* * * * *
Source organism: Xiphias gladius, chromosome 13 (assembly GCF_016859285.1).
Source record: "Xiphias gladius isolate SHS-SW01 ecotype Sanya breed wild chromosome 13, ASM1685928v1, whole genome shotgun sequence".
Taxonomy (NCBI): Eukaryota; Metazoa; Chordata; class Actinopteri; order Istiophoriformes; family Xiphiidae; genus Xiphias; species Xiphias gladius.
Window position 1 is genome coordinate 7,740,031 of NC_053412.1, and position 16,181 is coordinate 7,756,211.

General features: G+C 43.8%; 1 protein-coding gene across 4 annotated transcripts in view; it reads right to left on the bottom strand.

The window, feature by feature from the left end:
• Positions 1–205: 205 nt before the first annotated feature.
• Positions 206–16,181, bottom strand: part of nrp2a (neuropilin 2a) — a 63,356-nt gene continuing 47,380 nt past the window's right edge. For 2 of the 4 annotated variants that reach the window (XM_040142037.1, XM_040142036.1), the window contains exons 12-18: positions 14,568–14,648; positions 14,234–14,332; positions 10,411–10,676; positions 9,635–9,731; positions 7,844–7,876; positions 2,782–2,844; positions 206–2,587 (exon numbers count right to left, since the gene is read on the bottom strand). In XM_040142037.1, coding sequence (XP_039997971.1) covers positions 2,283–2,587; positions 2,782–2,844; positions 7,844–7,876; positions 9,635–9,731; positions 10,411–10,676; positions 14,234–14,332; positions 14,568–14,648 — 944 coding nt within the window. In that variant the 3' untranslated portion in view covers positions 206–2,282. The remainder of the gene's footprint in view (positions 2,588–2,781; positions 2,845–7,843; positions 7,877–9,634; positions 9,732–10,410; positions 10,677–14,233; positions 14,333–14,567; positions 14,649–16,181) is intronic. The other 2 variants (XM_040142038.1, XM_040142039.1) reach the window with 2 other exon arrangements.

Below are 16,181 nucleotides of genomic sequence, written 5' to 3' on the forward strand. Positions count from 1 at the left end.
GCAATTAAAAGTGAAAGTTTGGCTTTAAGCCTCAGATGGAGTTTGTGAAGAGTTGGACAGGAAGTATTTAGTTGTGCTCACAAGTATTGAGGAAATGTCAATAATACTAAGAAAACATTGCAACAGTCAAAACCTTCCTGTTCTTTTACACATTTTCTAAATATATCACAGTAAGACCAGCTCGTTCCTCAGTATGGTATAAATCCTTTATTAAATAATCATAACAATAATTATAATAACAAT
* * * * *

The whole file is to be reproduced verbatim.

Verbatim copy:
Source organism: Xiphias gladius, chromosome 13 (assembly GCF_016859285.1).
Source record: "Xiphias gladius isolate SHS-SW01 ecotype Sanya breed wild chromosome 13, ASM1685928v1, whole genome shotgun sequence".
Taxonomy (NCBI): Eukaryota; Metazoa; Chordata; class Actinopteri; order Istiophoriformes; family Xiphiidae; genus Xiphias; species Xiphias gladius.
Window position 1 is genome coordinate 7,740,031 of NC_053412.1, and position 16,181 is coordinate 7,756,211.

General features: G+C 43.8%; 1 protein-coding gene across 4 annotated transcripts in view; it reads right to left on the bottom strand.

The window, feature by feature from the left end:
• Positions 1–205: 205 nt before the first annotated feature.
• Positions 206–16,181, bottom strand: part of nrp2a (neuropilin 2a) — a 63,356-nt gene continuing 47,380 nt past the window's right edge. For 2 of the 4 annotated variants that reach the window (XM_040142037.1, XM_040142036.1), the window contains exons 12-18: positions 14,568–14,648; positions 14,234–14,332; positions 10,411–10,676; positions 9,635–9,731; positions 7,844–7,876; positions 2,782–2,844; positions 206–2,587 (exon numbers count right to left, since the gene is read on the bottom strand). In XM_040142037.1, coding sequence (XP_039997971.1) covers positions 2,283–2,587; positions 2,782–2,844; positions 7,844–7,876; positions 9,635–9,731; positions 10,411–10,676; positions 14,234–14,332; positions 14,568–14,648 — 944 coding nt within the window. In that variant the 3' untranslated portion in view covers positions 206–2,282. The remainder of the gene's footprint in view (positions 2,588–2,781; positions 2,845–7,843; positions 7,877–9,634; positions 9,732–10,410; positions 10,677–14,233; positions 14,333–14,567; positions 14,649–16,181) is intronic. The other 2 variants (XM_040142038.1, XM_040142039.1) reach the window with 2 other exon arrangements.

Below are 16,181 nucleotides of genomic sequence, written 5' to 3' on the forward strand. Positions count from 1 at the left end.
GCAATTAAAAGTGAAAGTTTGGCTTTAAGCCTCAGATGGAGTTTGTGAAGAGTTGGACAGGAAGTATTTAGTTGTGCTCACAAGTATTGAGGAAATGTCAATAATACTAAGAAAACATTGCAACAGTCAAAACCTTCCTGTTCTTTTACACATTTTCTAAATATATCACAGTAAGACCAGCTCGTTCCTCAGTATGGTATAAATCCTTTATTAAATAATCATAACAATAATTATAATAACAAT